China's investment a 'job-saver' in Europe

Updated: 2013-09-25 00:33

By Fu Jing in Brussels (China Daily)

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Surging investment from China helped create or preserve about 100,000 jobs in Europe during 2011-12, when the continent's economy was hit by a downturn, a report said.

The key finding is contained in the biennial Euro-China Investment Report from the Antwerp Management School in Belgium.

China's investment a 'job-saver' in Europe

The China pavilion at the Hannover Industrial Exposition in Germany. China has become the third-largest source of foreign direct investment in Europe. MA NING / Xinhua

As of January 2013, there were 7,148 companies in Europe with Chinese investment that employed 123,780 people. A year earlier, there were only 4,525 such companies with 27,381 staff.

"We found that China's investment in Europe surged by almost any measure during 2011-12," said Zhang Haiyan, head of the research team and academic director of the university's Euro-China Research Center. "China's story of investment in Europe is still unfolding."

Zhang's team has long kept an eye on China's investment in Europe, especially since the turn of the century, when the Chinese government started to encourage its investors to "go global".

China's overseas economic activity gathered pace after the 2008-09 global financial crisis, while the European Union has experienced two recessions in the past five years. Seeking to understand the interaction of these trends, Zhang's team published the first China-Europe investment report in November 2011.

"Compared with the first report, we have drawn some very striking conclusions," said Zhang, who gave China Daily an exclusive look at the report ahead of its official launch on Thursday at a biennial EU-China forum in Antwerp.

In addition to a rapid rise in the number of Chinese-invested companies and their employees, Zhang said the assets of Chinese-invested companies have also soared.

In the first report, he calculated those assets at about 15 billion euros ($20.2 billion). As of this January, the figure stood at about 88 billion euros.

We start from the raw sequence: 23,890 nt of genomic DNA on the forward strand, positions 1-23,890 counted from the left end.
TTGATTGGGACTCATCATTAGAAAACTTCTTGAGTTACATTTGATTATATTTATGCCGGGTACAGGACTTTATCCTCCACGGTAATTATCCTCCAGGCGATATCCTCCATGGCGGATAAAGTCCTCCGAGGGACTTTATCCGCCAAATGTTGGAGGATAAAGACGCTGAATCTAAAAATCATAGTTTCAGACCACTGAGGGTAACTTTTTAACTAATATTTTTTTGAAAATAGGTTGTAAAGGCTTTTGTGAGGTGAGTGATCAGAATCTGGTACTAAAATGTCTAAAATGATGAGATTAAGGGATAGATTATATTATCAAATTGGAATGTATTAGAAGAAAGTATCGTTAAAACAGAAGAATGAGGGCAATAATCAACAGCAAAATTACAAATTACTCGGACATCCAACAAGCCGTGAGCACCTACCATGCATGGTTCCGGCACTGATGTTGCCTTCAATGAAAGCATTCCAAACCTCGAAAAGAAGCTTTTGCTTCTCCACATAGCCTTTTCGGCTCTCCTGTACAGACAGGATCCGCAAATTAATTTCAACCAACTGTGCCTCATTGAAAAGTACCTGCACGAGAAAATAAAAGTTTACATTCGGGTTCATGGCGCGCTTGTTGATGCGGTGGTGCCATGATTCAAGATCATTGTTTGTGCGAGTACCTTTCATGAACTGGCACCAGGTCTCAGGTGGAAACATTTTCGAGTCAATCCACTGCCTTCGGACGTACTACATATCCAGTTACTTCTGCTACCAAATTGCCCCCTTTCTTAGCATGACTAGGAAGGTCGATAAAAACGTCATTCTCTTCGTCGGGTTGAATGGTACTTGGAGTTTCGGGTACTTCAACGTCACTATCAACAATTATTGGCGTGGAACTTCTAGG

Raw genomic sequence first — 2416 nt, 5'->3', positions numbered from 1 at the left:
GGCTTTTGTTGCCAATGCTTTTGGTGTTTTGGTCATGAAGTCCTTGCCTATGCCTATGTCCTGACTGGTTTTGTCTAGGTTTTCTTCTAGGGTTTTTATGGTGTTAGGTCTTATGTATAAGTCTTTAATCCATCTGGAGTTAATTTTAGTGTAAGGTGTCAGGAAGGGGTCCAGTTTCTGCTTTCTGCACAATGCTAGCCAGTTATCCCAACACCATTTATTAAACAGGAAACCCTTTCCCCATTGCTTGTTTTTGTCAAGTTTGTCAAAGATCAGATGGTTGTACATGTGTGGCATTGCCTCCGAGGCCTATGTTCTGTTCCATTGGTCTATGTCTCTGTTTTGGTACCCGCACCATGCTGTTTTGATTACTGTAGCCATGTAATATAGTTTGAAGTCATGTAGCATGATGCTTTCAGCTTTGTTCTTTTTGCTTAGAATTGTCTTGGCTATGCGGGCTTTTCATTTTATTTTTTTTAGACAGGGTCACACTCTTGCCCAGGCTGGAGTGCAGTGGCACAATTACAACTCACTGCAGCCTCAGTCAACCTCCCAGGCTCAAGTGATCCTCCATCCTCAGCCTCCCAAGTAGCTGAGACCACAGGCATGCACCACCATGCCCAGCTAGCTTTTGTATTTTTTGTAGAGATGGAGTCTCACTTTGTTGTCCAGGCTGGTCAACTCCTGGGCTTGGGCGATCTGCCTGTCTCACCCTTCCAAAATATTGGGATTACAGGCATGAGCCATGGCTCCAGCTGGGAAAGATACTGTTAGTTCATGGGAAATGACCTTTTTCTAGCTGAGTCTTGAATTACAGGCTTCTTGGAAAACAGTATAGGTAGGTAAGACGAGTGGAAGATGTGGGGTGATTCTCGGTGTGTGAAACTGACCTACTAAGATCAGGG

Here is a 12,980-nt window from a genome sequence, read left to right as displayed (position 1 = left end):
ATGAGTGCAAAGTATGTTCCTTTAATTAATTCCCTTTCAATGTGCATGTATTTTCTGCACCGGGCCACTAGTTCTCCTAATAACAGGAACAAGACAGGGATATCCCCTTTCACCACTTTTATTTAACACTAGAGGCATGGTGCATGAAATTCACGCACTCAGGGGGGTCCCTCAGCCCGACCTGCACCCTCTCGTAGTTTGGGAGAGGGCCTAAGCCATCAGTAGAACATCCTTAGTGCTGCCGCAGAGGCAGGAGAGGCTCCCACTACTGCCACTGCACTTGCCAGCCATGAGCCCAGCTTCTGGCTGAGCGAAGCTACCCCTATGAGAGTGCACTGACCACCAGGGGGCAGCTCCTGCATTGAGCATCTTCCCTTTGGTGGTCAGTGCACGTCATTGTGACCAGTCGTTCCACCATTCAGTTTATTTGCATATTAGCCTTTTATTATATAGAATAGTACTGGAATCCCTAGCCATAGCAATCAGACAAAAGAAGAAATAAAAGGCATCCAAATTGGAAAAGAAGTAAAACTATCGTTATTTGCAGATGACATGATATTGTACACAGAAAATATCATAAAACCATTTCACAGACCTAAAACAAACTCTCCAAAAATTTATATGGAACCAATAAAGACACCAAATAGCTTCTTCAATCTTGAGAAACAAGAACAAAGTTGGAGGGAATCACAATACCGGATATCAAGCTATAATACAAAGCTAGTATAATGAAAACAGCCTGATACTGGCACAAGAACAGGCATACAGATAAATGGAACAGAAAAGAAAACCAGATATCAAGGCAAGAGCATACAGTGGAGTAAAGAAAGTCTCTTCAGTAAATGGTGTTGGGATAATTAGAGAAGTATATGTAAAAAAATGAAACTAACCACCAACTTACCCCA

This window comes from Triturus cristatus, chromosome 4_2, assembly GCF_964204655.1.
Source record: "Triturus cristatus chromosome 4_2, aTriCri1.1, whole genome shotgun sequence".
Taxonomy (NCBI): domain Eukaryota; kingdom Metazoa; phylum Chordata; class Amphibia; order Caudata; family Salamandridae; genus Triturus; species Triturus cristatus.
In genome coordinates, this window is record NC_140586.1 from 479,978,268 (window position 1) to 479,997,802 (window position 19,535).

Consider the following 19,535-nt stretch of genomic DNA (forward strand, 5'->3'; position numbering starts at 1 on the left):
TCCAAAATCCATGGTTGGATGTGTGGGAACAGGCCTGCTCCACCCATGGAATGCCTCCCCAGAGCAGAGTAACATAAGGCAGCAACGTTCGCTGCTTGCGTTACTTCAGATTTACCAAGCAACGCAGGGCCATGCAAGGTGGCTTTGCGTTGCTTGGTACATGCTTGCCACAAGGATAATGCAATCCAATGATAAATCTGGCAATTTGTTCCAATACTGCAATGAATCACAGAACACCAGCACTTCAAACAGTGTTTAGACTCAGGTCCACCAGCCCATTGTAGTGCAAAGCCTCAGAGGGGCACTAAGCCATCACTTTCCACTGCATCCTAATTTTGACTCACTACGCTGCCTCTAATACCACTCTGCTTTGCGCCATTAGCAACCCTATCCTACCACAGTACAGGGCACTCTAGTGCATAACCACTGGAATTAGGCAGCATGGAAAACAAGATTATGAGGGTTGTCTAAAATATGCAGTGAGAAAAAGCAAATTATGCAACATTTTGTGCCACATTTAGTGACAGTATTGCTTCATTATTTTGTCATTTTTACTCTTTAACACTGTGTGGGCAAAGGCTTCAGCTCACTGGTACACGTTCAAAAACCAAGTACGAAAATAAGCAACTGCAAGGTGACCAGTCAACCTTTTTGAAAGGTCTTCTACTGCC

Zhang said his team's research was based on data from the Amadeus European Company Database, which contains comprehensive financial and business data on more than 19 million companies registered in 43 European countries.

Zhang said the database was probably incomplete, so the "economic map" of China's involvement in Europe was likely bigger and busier.

This year, China became the third-largest overseas direct investor, after the United States and Japan.

The gap between its outward and inward investment is narrowing. Some international organizations have forecast China will become a net investor by 2017.

More than half of the Chinese-owned companies in Europe are making a profit, according to the report while, by contrast, more than 80 percent of the European businesses in China are making a profit.

The difference probably reflects the worsening economic situation in Europe, Zhang said.

Zhang said that Chinese companies have intensified their cross-border merger and acquisition activity in Europe, targeting knowledge-intensive and high-tech manufacturing and services companies in West and North Europe.

Trade investigations have, in a way, propelled Chinese investment in Europe. Putting money directly into companies doing business there helps Chinese companies avoid tariff barriers, said Zhang.

Although China's potential future overseas investment is generally estimated to be very high, so far the country has only supplied a small part of the European Union's inward foreign direct investment.

The cumulative share of China in the EU's inward FDI stock from non-EU member countries was less than 0.4 percent in 2011.

"This extremely low percentage should certainly assuage the fears expressed by some politicians and media about the spreading influence of China in the European market and industries," the investment report said.

Paul De Grauwe, former economic adviser to the European Commission president, said the rapid increase of China's investment in Europe has reflected the impact of the country's economic restructuring, which focuses on domestic consumption.

De Grauwe, now a professor at the London School of Economics and Political Science, said that to satisfy its middle class, China will import more agricultural products and luxury goods from Europe.

To make the partnership more efficient, De Grauwe said: "Chinese businesses have chosen to directly invest in those European enterprises and this will continue."